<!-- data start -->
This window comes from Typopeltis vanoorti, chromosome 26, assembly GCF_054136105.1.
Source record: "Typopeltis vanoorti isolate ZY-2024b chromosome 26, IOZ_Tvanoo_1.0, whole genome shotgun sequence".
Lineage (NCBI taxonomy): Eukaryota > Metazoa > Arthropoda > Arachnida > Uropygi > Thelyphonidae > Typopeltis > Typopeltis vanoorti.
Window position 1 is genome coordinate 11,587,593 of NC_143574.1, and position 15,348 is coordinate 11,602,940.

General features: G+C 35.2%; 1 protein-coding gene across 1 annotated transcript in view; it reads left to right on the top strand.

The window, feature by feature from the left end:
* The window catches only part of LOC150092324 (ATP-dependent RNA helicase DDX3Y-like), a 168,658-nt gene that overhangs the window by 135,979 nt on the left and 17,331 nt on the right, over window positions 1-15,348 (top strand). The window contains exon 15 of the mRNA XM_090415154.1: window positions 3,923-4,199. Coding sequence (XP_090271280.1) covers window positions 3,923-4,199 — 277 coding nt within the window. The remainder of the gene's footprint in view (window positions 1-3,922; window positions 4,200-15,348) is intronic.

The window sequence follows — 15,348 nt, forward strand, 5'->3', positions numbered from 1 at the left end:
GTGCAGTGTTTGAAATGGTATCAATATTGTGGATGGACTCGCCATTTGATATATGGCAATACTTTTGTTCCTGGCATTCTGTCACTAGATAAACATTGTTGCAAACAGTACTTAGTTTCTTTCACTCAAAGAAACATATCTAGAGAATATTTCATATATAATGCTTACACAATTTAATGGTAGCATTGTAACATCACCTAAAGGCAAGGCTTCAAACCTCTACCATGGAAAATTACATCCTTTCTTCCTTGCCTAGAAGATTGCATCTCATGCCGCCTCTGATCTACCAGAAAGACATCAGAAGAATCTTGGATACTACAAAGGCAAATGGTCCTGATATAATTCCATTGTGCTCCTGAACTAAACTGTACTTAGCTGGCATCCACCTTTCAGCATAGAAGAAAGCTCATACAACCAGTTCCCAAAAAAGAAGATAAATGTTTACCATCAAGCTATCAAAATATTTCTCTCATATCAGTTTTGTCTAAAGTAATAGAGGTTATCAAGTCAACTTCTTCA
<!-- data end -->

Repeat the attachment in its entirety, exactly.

This window comes from Typopeltis vanoorti, chromosome 26, assembly GCF_054136105.1.
Source record: "Typopeltis vanoorti isolate ZY-2024b chromosome 26, IOZ_Tvanoo_1.0, whole genome shotgun sequence".
Lineage (NCBI taxonomy): Eukaryota > Metazoa > Arthropoda > Arachnida > Uropygi > Thelyphonidae > Typopeltis > Typopeltis vanoorti.
Window position 1 is genome coordinate 11,587,593 of NC_143574.1, and position 15,348 is coordinate 11,602,940.

General features: G+C 35.2%; 1 protein-coding gene across 1 annotated transcript in view; it reads left to right on the top strand.

The window, feature by feature from the left end:
* The window catches only part of LOC150092324 (ATP-dependent RNA helicase DDX3Y-like), a 168,658-nt gene that overhangs the window by 135,979 nt on the left and 17,331 nt on the right, over window positions 1-15,348 (top strand). The window contains exon 15 of the mRNA XM_090415154.1: window positions 3,923-4,199. Coding sequence (XP_090271280.1) covers window positions 3,923-4,199 — 277 coding nt within the window. The remainder of the gene's footprint in view (window positions 1-3,922; window positions 4,200-15,348) is intronic.

The window sequence follows — 15,348 nt, forward strand, 5'->3', positions numbered from 1 at the left end:
GTGCAGTGTTTGAAATGGTATCAATATTGTGGATGGACTCGCCATTTGATATATGGCAATACTTTTGTTCCTGGCATTCTGTCACTAGATAAACATTGTTGCAAACAGTACTTAGTTTCTTTCACTCAAAGAAACATATCTAGAGAATATTTCATATATAATGCTTACACAATTTAATGGTAGCATTGTAACATCACCTAAAGGCAAGGCTTCAAACCTCTACCATGGAAAATTACATCCTTTCTTCCTTGCCTAGAAGATTGCATCTCATGCCGCCTCTGATCTACCAGAAAGACATCAGAAGAATCTTGGATACTACAAAGGCAAATGGTCCTGATATAATTCCATTGTGCTCCTGAACTAAACTGTACTTAGCTGGCATCCACCTTTCAGCATAGAAGAAAGCTCATACAACCAGTTCCCAAAAAAGAAGATAAATGTTTACCATCAAGCTATCAAAATATTTCTCTCATATCAGTTTTGTCTAAAGTAATAGAGGTTATCAAGTCAACTTCTTCA